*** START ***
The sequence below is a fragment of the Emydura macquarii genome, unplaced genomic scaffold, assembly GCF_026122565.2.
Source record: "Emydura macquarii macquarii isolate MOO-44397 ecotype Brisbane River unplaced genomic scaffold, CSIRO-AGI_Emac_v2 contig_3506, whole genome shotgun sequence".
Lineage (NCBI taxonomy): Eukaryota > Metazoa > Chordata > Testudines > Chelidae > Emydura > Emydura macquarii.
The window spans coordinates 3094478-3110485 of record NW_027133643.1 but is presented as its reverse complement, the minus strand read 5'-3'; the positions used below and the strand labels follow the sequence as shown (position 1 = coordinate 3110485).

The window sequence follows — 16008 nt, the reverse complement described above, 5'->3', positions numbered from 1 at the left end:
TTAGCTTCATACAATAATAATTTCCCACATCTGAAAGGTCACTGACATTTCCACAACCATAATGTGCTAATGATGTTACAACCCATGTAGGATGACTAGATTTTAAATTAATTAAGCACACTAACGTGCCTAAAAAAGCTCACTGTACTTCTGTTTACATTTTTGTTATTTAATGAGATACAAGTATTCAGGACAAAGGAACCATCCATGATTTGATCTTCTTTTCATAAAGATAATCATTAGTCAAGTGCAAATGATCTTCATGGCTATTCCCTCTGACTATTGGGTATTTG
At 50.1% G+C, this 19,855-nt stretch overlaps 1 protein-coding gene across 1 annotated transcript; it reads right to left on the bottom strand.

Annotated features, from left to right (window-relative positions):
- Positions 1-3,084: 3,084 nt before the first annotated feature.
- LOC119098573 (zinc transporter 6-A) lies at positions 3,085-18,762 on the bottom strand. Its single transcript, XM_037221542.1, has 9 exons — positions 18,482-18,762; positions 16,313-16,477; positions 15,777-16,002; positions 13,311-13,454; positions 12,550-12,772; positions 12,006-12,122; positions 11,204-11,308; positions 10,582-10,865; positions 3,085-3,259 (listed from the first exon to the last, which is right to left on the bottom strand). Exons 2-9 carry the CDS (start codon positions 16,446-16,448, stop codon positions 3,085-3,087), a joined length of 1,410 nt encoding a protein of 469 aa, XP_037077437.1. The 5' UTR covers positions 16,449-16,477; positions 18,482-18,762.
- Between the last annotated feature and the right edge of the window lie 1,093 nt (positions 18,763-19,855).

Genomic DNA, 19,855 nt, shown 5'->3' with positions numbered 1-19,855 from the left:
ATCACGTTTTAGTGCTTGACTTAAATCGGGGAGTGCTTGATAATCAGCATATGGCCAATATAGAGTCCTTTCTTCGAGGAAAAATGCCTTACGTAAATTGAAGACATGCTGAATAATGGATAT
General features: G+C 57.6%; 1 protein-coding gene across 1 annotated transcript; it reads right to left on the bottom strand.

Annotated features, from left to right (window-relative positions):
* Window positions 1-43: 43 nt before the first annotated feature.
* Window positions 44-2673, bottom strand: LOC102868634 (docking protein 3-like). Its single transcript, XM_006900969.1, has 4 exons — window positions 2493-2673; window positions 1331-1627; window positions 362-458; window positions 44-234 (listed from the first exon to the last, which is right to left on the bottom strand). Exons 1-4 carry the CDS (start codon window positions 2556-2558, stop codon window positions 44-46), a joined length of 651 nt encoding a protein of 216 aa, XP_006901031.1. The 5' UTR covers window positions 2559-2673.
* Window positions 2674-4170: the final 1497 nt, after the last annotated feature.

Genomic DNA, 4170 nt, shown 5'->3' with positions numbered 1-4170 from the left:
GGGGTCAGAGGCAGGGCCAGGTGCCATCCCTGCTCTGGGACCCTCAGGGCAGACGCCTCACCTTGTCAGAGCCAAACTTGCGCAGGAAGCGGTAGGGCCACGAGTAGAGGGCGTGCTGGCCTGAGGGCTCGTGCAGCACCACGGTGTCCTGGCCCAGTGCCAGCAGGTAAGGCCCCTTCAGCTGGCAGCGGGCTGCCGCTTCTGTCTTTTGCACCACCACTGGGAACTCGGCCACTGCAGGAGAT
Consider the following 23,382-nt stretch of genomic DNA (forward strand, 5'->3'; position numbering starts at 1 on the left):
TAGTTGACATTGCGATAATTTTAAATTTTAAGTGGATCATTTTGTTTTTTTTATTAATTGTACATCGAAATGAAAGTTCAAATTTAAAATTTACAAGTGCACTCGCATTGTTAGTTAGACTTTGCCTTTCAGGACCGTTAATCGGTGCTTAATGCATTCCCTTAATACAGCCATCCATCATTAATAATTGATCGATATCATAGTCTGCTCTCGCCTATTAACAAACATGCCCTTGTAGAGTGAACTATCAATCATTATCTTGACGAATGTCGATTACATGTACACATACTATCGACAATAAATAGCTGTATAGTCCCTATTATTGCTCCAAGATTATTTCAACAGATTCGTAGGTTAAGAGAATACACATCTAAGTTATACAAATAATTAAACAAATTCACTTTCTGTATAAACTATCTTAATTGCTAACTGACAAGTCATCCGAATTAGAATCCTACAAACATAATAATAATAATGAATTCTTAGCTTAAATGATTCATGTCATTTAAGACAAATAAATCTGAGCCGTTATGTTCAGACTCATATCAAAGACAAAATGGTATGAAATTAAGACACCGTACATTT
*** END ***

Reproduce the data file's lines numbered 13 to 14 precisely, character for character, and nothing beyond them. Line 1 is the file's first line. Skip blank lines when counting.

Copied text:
ATCACGTTTTAGTGCTTGACTTAAATCGGGGAGTGCTTGATAATCAGCATATGGCCAATATAGAGTCCTTTCTTCGAGGAAAAATGCCTTACGTAAATTGAAGACATGCTGAATAATGGATAT
General features: G+C 57.6%; 1 protein-coding gene across 1 annotated transcript; it reads right to left on the bottom strand.